USPSTF Draft Recommendation: Routine Screening for Vitamin D Deficiency — Physician’s First Watch
USPSTF Draft Recommendation: Routine Screening for Vitamin D Deficiency
By Kristin J. Kelley
Evidence is insufficient to weigh the benefits and harms of screening healthy, nonpregnant adults for vitamin D deficiency in primary care settings, the U.S. Preventive Services Task Force stated on Monday in a draft recommendation.
The task force examined randomized, controlled trials and systematic reviews to evaluate the benefits and harms of vitamin D screening and early treatment (none of the trials directly assessed either). No association was found between treatment with oral vitamin D (with or without calcium) and decreased fracture risk, and the effects of treatment on the risk for falls were inconsistent. Three studies found a mortality risk reduction with supplementation, but only in older, institutionalized patients. The reporting of adverse events with vitamin D treatment was generally "suboptimal."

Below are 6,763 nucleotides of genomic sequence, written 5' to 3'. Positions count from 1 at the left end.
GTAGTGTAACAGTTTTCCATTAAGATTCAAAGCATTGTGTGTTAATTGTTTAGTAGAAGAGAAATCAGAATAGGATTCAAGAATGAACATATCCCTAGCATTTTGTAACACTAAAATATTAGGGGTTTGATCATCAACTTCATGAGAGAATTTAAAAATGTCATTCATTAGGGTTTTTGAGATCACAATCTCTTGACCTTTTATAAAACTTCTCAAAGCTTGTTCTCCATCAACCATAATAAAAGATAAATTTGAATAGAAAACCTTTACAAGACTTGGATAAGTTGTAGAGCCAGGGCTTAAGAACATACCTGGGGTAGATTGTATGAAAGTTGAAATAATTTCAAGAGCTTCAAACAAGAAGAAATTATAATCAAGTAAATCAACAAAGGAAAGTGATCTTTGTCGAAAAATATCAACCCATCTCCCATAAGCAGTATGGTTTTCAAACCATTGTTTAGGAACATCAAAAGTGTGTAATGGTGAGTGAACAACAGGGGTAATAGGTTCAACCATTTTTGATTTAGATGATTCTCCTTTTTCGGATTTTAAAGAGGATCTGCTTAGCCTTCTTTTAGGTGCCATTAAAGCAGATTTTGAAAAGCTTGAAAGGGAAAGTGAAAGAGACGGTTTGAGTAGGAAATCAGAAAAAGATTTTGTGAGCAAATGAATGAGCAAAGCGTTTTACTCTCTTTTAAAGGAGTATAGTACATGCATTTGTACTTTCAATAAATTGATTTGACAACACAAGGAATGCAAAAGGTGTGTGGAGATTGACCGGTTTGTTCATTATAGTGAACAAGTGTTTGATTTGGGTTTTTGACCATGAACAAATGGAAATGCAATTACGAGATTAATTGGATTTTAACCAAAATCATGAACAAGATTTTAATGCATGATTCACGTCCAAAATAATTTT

The USPSTF notes there is uncertainty about what levels of vitamin D would be best to improve health. Moreover, at this time, no national primary care organization recommends routine screening for vitamin D deficiency.